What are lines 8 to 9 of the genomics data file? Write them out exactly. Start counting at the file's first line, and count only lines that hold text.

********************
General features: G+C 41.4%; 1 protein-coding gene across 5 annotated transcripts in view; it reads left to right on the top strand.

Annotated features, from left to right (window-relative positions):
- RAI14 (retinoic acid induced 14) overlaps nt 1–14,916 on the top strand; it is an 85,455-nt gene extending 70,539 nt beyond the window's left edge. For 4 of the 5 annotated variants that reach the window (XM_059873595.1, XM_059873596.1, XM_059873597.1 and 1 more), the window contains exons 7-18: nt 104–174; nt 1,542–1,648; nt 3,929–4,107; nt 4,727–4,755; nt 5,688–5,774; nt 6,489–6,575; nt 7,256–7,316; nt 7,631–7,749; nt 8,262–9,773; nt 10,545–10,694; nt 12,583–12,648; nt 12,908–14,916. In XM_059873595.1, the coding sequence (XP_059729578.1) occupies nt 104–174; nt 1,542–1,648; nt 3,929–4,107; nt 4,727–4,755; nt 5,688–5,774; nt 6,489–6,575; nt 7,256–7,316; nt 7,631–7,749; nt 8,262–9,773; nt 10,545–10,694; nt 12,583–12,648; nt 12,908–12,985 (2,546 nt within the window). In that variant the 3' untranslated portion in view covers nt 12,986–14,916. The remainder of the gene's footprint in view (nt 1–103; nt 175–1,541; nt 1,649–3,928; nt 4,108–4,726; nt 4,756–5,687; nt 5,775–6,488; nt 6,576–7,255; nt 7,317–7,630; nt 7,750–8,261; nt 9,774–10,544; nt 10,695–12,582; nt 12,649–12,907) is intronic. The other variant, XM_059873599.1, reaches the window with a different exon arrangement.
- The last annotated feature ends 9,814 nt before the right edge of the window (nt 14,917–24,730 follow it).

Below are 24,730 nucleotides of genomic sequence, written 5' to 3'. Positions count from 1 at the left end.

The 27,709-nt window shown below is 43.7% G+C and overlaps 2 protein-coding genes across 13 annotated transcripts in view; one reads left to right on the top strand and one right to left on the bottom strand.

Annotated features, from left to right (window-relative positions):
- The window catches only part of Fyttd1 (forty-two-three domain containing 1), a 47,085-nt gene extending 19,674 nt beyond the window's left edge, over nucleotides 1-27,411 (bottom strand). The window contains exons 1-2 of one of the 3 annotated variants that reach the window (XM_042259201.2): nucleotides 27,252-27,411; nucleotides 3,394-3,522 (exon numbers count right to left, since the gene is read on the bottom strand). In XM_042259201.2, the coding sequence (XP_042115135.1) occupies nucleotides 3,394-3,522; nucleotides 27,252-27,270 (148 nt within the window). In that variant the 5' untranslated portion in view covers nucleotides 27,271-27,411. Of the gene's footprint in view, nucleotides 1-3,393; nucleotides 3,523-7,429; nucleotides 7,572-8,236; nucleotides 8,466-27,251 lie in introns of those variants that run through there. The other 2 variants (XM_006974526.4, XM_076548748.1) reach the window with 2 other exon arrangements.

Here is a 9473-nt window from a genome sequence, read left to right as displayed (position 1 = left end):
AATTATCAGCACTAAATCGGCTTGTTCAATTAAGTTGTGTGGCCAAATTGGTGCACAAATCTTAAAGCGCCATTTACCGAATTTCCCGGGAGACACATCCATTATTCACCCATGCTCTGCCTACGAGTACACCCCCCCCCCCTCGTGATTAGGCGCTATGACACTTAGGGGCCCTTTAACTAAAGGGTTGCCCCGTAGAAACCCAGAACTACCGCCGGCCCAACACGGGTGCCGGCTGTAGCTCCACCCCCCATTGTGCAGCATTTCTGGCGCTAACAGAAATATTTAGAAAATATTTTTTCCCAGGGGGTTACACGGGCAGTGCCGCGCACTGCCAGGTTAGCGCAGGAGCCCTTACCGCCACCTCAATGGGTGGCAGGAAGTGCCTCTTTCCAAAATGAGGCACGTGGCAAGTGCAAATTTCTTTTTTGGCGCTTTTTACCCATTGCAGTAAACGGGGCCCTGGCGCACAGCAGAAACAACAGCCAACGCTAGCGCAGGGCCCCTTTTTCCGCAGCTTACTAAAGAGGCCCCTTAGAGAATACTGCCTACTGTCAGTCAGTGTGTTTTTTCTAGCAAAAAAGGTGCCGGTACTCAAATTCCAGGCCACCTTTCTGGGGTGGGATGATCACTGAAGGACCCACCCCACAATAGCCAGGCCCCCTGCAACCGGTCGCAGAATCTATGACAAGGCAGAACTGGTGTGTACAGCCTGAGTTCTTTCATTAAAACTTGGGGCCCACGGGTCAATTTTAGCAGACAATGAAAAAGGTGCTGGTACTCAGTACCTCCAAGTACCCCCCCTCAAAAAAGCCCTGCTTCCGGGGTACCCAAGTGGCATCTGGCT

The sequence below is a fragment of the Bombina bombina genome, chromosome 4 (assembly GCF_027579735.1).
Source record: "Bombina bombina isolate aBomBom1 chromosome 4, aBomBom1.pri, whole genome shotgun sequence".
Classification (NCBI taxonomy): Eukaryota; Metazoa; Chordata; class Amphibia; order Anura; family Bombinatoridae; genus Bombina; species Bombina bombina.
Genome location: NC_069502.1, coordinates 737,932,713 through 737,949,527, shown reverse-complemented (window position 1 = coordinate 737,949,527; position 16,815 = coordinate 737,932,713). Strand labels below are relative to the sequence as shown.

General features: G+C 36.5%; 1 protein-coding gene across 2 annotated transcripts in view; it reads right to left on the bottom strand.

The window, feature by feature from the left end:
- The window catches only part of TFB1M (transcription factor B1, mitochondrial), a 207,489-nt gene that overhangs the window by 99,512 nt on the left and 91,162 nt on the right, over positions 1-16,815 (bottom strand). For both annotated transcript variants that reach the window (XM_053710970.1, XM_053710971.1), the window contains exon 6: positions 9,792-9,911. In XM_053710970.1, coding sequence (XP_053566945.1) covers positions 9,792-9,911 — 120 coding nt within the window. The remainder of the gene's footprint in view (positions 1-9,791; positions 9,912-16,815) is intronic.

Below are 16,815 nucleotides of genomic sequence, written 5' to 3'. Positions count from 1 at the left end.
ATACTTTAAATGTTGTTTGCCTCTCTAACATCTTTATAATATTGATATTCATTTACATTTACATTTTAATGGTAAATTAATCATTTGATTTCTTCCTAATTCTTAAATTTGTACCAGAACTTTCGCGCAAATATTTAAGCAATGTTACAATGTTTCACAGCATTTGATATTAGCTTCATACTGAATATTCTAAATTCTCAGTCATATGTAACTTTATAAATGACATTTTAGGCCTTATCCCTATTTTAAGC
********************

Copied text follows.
- The window catches only part of Fyttd1 (forty-two-three domain containing 1), a 47,085-nt gene extending 19,674 nt beyond the window's left edge, over nucleotides 1-27,411 (bottom strand). The window contains exons 1-2 of one of the 3 annotated variants that reach the window (XM_042259201.2): nucleotides 27,252-27,411; nucleotides 3,394-3,522 (exon numbers count right to left, since the gene is read on the bottom strand). In XM_042259201.2, the coding sequence (XP_042115135.1) occupies nucleotides 3,394-3,522; nucleotides 27,252-27,270 (148 nt within the window). In that variant the 5' untranslated portion in view covers nucleotides 27,271-27,411. Of the gene's footprint in view, nucleotides 1-3,393; nucleotides 3,523-7,429; nucleotides 7,572-8,236; nucleotides 8,466-27,251 lie in introns of those variants that run through there. The other 2 variants (XM_006974526.4, XM_076548748.1) reach the window with 2 other exon arrangements.

Here is a 9473-nt window from a genome sequence, read left to right as displayed (position 1 = left end):